Chester’s immediate family meant the world to him. He had so much love for his wife, all of his children and his grandchildren, and he did everything he could for them. He did much of the cooking and cleaning, and often had his young grandchildren on his lap or playing nearby. He spoke of them all with so much pride. As they began to move away from home, he would be overjoyed when they came back for visits. Chester referred to his downstairs bedroom as his den. He didn’t like the heat, so when the rest of the family wanted the house warm and cozy, he made sure the furnace was going strong and then hung out in his cool “den”. His collection of hats and old-fashioned bottles decorated the room, along with his wolf paintings, figurines, and other decorations.
In Chester’s later years, he lived with serious health problems, and was medivacced to Vancouver a number of times, where he made repeated strong recoveries. His nephews Evans Lawson and Jordan Barton accompanied him as medical escorts and helped him get to his appointments and navigate the city. He really valued his visits with family who live in Vancouver when he was down for appointments or in the hospital. During some of his longer stays, he befriended the doctors and nurses; he made friends wherever he went. While we are filled with sadness and will miss you every day, we are thankful that you are no longer in pain or suffering our beloved one. Your love and knowledge will live on in the many friends and family you so generously shared it with.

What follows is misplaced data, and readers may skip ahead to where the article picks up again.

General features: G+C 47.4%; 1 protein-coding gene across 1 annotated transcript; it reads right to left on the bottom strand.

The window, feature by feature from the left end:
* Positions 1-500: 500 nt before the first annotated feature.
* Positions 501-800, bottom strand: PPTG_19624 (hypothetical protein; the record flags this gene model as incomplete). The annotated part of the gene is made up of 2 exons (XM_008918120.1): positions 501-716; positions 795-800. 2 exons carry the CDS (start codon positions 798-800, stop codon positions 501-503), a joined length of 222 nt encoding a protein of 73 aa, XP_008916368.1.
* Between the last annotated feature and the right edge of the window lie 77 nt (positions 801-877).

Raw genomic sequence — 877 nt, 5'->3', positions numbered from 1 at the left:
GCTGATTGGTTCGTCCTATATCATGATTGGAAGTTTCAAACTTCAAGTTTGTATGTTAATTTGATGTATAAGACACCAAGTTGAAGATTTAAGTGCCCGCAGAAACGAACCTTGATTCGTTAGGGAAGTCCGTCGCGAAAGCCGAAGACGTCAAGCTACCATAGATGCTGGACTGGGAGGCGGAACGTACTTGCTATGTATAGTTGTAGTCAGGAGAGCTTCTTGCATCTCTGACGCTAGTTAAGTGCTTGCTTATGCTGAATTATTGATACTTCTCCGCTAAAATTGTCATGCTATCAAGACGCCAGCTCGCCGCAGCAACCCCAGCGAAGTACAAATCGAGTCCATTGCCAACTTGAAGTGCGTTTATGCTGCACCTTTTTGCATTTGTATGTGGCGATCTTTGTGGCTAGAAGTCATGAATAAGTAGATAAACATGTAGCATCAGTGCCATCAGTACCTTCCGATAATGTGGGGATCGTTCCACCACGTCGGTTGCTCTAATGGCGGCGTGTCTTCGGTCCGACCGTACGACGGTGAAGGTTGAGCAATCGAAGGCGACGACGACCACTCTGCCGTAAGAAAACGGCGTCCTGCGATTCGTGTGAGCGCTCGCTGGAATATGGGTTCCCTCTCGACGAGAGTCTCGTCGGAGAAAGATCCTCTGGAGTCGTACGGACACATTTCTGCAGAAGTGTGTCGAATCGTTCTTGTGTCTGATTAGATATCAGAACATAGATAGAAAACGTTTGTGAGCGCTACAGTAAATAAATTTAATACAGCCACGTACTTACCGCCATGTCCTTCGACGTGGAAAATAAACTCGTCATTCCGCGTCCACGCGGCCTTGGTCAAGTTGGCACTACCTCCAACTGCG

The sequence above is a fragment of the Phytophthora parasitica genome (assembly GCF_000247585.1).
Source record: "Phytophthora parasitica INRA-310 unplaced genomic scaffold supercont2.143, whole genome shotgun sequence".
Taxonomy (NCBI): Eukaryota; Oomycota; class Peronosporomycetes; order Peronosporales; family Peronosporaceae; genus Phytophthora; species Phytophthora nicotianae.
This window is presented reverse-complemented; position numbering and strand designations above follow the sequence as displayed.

May he rest in sweet peace in reunion with his loved ones and his ancestors.
In memory of Lone Wolf
By Kyle Artelle
When I met Lone Wolf he had already retired from field work but his teaching never stopped. I always knew when the phone would ring with “Lone Wolf” on the call display that I was in for a treat. “Wolf man here!” is how the chats would start, or, “you got your listening ears on?”. We’ll all miss his rich conversations, which ranged from catching up on life at the moment, talking lovingly about his family and how everyone was doing, or about what he’d been cooking, always reminding that HE was the cook of the house.
Even from home he could transport you throughout the territory with stories about all his adventures – goats he’d hunted, bears he’d shooed away with his wolf howl, old trails he’d found and walked, his time spent up the mountain road, and all the treasures he found in so many places. He was always willing to share – he shared stories, shared his wisdom, shared his time, and shared all of himself. Some nuggets have stuck with me in ways I would have never anticipated.